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handgun?

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posted on Dec, 9 2007 @ 03:36 AM
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Originally posted by on_yur_6
I may have found what I'm looking for already. I just need to go get my hands on one. It's the Beretta PX4 Storm Subcompact. It is featured in the August 2007 Guns and Ammo. Has anyone here had a chance to shoot this pistol? 3" barrel, 6.25" length, 13 rounds 9mm, 26.1 ounces, $575.00 US Dollars.

The review was outstanding, here are a few highlights. With a sandbag at 25 yards groups were between an 1 1/4 inch to just over 2 inches. The author could hit the 100 yard gong offhand 75% of the time.

Anyone out there with trigger time on this subcompact?


I don't have the subcompact, but I do have the 9mm full size which coincidentally is sat by me as I type this since I just cleaned it. These new PX4s are very nice guns with all the latest features, and they have been adopted by a number of police departments. They come shipped with replaceable backstraps, forward cocking serrations, accessory rail, and poor man's (Luminova) night sights. My pistol also came with 3 x 17 round magazines as standard instead of the usual 2. The gun is also very light, so personally I would stick with the 9mm as opposed to the .40 or the soon to be released/rumored .45, owing to increased recoil. I recommend the G model (decocker only), and the DA trigger is particularly good for a Beretta, which means it's about average compared to any other DA/SA gun. Takedown is a cinch, and the unlocking mechanism has reverted to a rotating barrel as with the Cougar. This not only helps tame recoil, but also keeps the frame relatively slim compared to some of Berettas other offerings.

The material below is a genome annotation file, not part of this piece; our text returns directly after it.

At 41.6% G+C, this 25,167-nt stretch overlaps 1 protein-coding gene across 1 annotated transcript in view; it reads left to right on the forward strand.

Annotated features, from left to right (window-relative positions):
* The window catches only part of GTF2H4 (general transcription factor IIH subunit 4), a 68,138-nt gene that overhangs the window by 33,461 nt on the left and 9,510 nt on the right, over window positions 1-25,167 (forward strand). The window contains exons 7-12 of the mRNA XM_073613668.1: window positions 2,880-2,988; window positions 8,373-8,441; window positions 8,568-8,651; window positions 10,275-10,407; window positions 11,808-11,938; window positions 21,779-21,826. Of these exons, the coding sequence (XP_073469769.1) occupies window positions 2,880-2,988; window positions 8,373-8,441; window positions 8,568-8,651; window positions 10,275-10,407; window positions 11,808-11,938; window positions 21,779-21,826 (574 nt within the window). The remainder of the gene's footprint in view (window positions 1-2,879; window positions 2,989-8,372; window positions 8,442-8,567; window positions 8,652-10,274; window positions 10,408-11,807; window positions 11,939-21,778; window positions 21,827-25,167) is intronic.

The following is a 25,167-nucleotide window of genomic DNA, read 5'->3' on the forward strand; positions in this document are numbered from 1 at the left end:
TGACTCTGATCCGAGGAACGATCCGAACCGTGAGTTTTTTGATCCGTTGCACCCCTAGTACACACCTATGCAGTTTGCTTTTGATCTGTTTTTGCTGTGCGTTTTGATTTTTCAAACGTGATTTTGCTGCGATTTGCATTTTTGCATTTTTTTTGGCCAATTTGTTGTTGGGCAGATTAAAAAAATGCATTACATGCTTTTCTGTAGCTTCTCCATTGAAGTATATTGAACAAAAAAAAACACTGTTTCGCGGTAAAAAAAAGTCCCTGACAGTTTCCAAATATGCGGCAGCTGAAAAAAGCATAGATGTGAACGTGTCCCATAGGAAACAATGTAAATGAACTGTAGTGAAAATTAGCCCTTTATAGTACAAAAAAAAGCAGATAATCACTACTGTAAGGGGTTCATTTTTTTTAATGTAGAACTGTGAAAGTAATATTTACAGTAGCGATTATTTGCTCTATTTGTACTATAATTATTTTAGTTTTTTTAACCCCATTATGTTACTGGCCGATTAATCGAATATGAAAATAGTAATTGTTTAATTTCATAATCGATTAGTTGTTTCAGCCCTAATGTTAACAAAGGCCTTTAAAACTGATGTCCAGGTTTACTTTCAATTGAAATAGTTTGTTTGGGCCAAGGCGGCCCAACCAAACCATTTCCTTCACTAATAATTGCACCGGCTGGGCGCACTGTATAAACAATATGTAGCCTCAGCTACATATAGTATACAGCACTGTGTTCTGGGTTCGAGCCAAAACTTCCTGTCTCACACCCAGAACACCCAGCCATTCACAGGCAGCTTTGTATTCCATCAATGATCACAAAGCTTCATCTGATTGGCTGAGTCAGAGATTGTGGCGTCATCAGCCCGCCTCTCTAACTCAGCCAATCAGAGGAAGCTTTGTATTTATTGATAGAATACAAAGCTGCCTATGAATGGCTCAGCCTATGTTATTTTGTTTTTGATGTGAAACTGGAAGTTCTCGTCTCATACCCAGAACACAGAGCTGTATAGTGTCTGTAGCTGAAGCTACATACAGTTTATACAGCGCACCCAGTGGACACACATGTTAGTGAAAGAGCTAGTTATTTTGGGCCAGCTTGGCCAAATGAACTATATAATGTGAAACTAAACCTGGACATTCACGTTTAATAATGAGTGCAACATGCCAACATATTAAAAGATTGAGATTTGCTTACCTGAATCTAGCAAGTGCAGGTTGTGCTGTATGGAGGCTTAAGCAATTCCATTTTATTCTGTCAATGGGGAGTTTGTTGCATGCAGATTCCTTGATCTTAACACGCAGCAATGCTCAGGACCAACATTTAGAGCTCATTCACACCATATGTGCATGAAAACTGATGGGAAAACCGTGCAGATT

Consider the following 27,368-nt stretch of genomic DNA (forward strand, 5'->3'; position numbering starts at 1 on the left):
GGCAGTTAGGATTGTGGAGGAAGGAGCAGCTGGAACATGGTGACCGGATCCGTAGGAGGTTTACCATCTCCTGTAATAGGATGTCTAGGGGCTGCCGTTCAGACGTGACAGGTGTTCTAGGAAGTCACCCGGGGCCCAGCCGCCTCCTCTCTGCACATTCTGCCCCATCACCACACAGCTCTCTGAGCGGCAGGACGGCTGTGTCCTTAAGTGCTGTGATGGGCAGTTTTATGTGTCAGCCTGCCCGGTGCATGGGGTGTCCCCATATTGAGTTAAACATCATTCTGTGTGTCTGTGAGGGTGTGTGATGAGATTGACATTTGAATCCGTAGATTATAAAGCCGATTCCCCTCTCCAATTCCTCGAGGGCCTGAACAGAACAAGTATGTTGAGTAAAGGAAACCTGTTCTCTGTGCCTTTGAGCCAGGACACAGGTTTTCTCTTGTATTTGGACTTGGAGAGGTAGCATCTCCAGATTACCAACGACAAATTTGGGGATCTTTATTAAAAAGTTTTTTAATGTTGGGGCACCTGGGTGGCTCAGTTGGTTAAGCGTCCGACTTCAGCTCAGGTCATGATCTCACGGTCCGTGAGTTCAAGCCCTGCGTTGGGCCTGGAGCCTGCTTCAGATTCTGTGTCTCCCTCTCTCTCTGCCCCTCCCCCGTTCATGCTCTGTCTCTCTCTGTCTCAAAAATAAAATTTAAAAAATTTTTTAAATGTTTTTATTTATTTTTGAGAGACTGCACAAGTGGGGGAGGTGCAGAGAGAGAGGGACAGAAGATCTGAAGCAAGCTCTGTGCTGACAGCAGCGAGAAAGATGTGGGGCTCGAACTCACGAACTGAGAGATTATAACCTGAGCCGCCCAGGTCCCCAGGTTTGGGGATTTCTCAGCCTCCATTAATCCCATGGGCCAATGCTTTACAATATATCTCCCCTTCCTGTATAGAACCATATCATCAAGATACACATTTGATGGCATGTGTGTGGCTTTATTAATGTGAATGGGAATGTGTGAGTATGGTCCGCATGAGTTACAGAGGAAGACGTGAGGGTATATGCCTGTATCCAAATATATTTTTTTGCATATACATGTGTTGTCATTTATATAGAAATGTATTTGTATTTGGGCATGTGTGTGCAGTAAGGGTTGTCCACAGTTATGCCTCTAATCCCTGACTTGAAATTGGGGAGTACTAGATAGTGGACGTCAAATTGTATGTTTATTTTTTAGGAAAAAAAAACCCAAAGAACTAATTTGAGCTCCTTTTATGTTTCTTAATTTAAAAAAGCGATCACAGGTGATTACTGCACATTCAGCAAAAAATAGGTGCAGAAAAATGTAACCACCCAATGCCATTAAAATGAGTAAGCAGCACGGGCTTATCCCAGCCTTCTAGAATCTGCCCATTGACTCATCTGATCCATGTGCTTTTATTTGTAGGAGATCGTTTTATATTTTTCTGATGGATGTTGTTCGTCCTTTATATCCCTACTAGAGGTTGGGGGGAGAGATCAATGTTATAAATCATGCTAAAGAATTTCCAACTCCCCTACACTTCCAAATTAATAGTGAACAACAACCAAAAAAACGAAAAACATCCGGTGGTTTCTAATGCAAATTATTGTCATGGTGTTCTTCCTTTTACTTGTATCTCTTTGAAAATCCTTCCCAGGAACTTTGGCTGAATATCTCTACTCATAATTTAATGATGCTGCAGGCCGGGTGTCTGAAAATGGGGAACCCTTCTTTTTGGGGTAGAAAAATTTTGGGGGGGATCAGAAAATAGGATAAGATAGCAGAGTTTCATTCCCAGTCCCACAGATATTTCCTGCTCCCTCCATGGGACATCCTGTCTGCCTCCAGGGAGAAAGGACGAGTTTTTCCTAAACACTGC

I ran about 60 rounds of Speer 124 grain +P Gold Dots through it today and it performed flawlessly. Plenty more testing with cheaper ammo is to follow.

Good gun, I recommend it, mine was listed for $469 which rates as very good value, especially with the extra mag.




posted on Dec, 9 2007 @ 09:20 PM
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is an M16 a handgun?

i would like one of them



posted on Dec, 10 2007 @ 07:17 AM
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Originally posted by Dark_Ace
is an M16 a handgun?

i would like one of them


No they are not, M16 is a rifle. Now you can get one of these but I don't know why anyone would want on.

www.rockriverarms.com...

Roper